Running Your Embedded System at 0 MIPS

Even where activities such as wireless connectivity for IoT applications dominate current consumption, making as many processes as possible run autonomously can greatly improve battery life.

Reducing current consumption has been a major focus in the microcontroller (MCU) market. Ultra-low power MCUs now enable greatly reduced active and deep sleep current consumption. The effect of this change is obvious, with greatly improved battery life in our everyday embedded applications, and a promise of energy harvesting in the future. However, to properly leverage the current consumption specifications of modern MCUs, developers must take many considerations into account. Developers can leverage autonomous operation of peripherals in modern MCUs to achieve the low-power promises conveyed in datasheets by getting closer to operating at “0” MIPS.

For modern MCUs and wireless MCUs (WMCUs) used in power-sensitive Internet of Things (IoT) applications, current consumption while executing code has dropped significantly, achieving numbers of even 40 µA/MHz and below. With these low-power specifications, you might wonder why we need sleep modes anymore. Why not run your clock at 500 kHz to achieve a 20 µA current consumption and enable your application to run for 10 years on a battery? It’s not that simple.

Sleep currents have also significantly improved over the last few years. Across the board, we can now see current consumptions in deep-sleep modes of below 2 µA, and some sleep modes are even below 50 nA. You might think that the availability of these modes automatically makes a system low power, but that is not the case. Instead, the application’s ability to use the sleep modes is key.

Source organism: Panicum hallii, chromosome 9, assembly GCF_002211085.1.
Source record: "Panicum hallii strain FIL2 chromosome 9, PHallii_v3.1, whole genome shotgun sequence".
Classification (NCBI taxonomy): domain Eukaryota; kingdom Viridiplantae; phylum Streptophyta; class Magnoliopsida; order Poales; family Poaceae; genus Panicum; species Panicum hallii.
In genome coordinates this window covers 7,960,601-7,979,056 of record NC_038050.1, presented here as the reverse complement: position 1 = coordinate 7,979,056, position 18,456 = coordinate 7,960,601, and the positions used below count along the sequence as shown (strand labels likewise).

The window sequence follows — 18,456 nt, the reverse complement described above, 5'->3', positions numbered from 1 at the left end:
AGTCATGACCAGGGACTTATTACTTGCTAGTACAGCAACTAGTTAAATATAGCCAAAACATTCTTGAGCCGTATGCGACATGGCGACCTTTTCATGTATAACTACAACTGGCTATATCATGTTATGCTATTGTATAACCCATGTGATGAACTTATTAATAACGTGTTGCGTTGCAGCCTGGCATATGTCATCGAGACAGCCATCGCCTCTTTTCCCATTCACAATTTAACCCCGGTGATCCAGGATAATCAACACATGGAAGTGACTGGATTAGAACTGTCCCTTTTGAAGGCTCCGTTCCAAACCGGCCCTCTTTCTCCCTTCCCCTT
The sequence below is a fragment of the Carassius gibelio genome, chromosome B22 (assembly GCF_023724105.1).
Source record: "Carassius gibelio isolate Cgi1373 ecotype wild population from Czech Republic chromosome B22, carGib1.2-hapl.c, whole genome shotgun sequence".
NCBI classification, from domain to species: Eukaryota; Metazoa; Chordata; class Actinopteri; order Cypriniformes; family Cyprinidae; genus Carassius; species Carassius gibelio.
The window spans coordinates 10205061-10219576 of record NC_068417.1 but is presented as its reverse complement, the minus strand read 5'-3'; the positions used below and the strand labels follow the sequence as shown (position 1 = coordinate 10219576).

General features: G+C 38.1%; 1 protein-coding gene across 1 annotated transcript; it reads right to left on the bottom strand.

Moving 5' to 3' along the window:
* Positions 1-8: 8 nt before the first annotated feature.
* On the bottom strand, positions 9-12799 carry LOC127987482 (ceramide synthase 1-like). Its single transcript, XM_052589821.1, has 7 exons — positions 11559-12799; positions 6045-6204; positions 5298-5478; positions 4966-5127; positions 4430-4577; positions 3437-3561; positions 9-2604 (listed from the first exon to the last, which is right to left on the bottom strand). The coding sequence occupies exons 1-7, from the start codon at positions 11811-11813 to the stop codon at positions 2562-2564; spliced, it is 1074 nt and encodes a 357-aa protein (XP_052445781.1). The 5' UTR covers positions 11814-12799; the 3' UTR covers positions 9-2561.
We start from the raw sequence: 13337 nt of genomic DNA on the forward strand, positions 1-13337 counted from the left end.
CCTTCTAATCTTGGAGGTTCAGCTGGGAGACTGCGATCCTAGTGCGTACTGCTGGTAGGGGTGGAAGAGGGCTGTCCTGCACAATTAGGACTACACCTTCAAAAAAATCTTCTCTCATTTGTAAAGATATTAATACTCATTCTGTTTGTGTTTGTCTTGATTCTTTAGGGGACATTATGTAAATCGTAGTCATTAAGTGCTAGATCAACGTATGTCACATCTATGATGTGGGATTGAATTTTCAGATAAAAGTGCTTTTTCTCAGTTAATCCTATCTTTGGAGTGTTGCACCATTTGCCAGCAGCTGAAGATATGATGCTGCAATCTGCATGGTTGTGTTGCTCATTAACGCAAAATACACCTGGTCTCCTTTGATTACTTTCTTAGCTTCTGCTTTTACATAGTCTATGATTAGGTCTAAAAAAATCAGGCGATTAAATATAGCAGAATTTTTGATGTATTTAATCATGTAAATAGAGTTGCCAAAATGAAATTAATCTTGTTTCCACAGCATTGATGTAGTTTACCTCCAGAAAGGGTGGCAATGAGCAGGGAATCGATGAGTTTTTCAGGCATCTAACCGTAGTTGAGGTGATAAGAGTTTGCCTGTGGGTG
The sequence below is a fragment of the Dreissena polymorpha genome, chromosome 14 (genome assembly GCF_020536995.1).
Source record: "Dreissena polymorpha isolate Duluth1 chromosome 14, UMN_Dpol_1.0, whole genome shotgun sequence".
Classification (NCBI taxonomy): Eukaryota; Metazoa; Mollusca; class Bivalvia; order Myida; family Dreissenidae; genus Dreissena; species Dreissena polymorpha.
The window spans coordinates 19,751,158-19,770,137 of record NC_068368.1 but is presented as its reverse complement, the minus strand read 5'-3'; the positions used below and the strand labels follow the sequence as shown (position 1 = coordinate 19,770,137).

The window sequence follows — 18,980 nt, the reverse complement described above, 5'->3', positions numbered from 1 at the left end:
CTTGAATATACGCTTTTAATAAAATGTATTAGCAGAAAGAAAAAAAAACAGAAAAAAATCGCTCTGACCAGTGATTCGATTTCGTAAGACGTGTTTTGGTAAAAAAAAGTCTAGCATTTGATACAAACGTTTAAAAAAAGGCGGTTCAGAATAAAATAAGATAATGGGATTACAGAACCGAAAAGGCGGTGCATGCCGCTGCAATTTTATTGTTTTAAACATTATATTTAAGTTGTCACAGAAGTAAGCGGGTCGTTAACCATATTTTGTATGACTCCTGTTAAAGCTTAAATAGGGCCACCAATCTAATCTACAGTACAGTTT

Why Active Mode is Good … and Bad

The most straightforward way to use an MCU or WMCU is to have the CPU micromanage everything. For example, you can start an analog to digital conversion (ADC), put some data in a communications interface, such as a USART for transmission, read the ADC data, and make some decisions on the data, with everything controlled directly by the CPU. Direct CPU control offers ease of development, but at a cost: the MCU will find itself in active mode every time a peripheral or external event needs attention, and active mode consumes a lot of current.

These days, some datasheets specify active mode at 40 µA/MHz and below, typically at a relatively high frequency, with lower frequencies seeing higher µA/MHz numbers, resulting in higher absolute current consumption. This is because current in active mode does not scale linearly with frequency. It consists of the following two components, where the second has a smaller impact during higher frequencies of operation:

  1. The processing itself, which scales with the clock frequency
  2. A baseline current for infrastructure components such as regulators, brown-out detectors (BODs), etc.

It’s beneficial to offload as much as possible to other peripherals in the MCU, and have the CPU sleep as much as possible, to stay away from the high currents that active mode brings.

The Energy Budget

For battery-powered applications with a limited amount of available energy, it is important to know where the energy is used so that you can start optimizing it. Table 1 shows an example budget for a poorly optimized radio application that is monitoring a sensor.